When Elizabeth City State University professor of music Douglas Jackson holds his trumpet up to his lips, preparing to blow a jazz tune, he’s celebrating generations of African American music tradition that would culminate with the advent of jazz in the early 20th century, and eventually morph into rhythm and blues, soul and hip hop into the 21st century.
But it was jazz that Jackson came to Museum of the Albemarle to talk about last Wednesday for their monthly lunchtime lecture series, History for Lunch. It was jazz, but more specifically it was Edward Kennedy “Duke” Ellington and William “Count” Basie, that drew a large crowd.
Museum of the Albemarle is celebrating Black History Month with a series of lectures, presentations and exhibits, but it seems that music plays a central role.
It certainly played a central role in Jackson’s life. It was this music that was the backdrop to his home life growing up in Los Angeles. It was also the gospel choral music of his family’s Baptist church that would inform him.
His first trumpet teacher was the horn player for the Ray Charles Orchestra, more R&B than jazz, but the credibility was there just the same.
But perhaps most importantly for Jackson, it was the heritage of jazz that would eventually inform him and lead him through his career as an academic, not only playing and teaching the music, but celebrating it.
“Music is very important to African American history,” said Jackson.
But where, he asked, does all this music come from? And how do we end up with this seemingly free form genre known as jazz in the early 20th century?
The origins of the music can be found in West Africa.
But you take that tradition, add the Caribbean and all of its influence, throw in the European marching band tradition and you have something that might be called jazz.
“I don’t give any one culture credit,” said Jackson. “It is a blend. Quincy Jones calls it ‘gumbo.’”
That would be roughly 100-year-old gumbo. Jackson rightly reminds us that jazz and the likes of Ellington and Basie are not as much a part of the popular culture as they once might have been all of those decades ago.
Once upon a time radio and television reminded us of the genius of these men and their contemporaries periodically. But media consumption has changed and there is a chasm between that past and us. Even in academia, says Jackson, it can be difficult to present jazz as something other than a musical aside; perhaps a historical footnote to the 20th century.
But sidelining jazz would be a mistake. Ellington and Basie were giants and even today it would be difficult to match their contribution not only to jazz but the history of music.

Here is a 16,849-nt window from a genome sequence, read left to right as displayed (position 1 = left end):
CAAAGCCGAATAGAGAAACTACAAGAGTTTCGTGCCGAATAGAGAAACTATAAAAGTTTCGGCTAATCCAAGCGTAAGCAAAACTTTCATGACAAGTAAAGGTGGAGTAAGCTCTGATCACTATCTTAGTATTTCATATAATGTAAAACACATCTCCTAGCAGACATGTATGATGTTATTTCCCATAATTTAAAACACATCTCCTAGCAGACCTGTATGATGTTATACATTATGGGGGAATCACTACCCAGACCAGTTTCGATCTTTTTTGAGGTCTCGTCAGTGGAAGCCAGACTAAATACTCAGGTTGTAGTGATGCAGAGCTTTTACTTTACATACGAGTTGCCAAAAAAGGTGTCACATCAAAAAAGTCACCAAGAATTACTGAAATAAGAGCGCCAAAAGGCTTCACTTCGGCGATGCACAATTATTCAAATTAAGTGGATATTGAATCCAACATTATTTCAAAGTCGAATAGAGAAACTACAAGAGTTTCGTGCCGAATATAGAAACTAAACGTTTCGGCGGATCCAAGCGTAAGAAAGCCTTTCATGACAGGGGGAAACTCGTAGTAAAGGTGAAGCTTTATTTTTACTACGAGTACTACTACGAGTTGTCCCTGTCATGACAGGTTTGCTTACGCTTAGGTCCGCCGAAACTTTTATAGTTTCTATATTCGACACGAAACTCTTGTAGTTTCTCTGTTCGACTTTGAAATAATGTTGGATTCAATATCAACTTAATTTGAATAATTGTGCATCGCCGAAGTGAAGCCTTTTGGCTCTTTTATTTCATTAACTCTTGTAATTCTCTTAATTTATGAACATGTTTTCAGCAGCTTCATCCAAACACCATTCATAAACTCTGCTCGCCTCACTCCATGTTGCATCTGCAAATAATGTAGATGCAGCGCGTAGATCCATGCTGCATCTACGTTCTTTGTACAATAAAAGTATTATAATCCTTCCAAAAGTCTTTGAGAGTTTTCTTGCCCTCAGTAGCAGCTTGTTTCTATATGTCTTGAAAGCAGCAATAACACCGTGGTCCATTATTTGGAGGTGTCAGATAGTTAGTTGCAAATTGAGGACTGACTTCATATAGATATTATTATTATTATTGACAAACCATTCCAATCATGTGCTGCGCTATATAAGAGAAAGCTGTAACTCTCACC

In the early part of the 20th century African American music would shift from Dixieland to swing. Jackson suggests that as the beat changes a new sound is born. Even within jazz as a genre, one can recognize this change throughout the 20th century and the birth of subgenres such as be-bop or avant-garde.
But back in the 1920s, big bands were swinging. Count Basie would move to New York City and become hooked into the growing jazz scene there. Eventually, however, Basie’s sound would be influenced by his involvement with Benny Moten and the Kansas City sound — a decidely more blues influenced form.
In 1935 Basie would bring together The Count Basie Orchestra, a band that would catapult not only a signature sound associated with the New Jersy native, but also some of swing’s top names. Musicians like guitarist Lester Young, or vocalists Joe Williams and Sarah Vaughan would become household names and popular culture icons.
While Basie had style and his sound was unmistakably his, it was Duke Ellington who would define not only an audible style that seemed to broaden swing’s appeal, but also a visual style that was befitting his noble handle – he was dubbed Duke as a child by a friend because he was a dapper dresser, according to Jackson.
Jackson explained that Ellington possessed a gift for identifying the strengths and weaknesses of his band members. As a result, he would compose the music with each musician and his instrument in mind, putting their names at the top of their music sheets.
“That’s how he managed his band,” said Jackson, “he wrote the music for the player.”
Listening to recordings of the Duke Ellington Orchestra, that fact is apparent. The sound of each instrument is at once unique, but also gives way to the larger composition, creating a very big, cohesive sound.
Jackson points out that Ellington’s music also draws on ancestral roots. In his swing compositions the “call and response” method is utilized instrumentally.
Call and response can be traced back, explained Jackson, to African tribal traditions, right up through gospel choirs and church services. It is another example of the “blending” of cultural influences that Jackson points to when explaining the origins of jazz.
You can experience more African American music history today at Museum of the Albemarle. At 2 p.m. the Cornerstone Missionary Baptist Church’s Celestial Chorus will present a selection of gospel music. Then at 3 p.m. Johnny Houston will offer a lecture, “At the Crossroads of Freedom and Equality.”
Visitors will also have the chance to talk with collectors of African artifacts, quilts and African American culture.
The following Sunday, Feb. 17, ECSU’s Essence of Praise Gospel Choir will perform at 2:15 p.m., followed by Greater Anointing Ministries Choir at 3:15 p.m.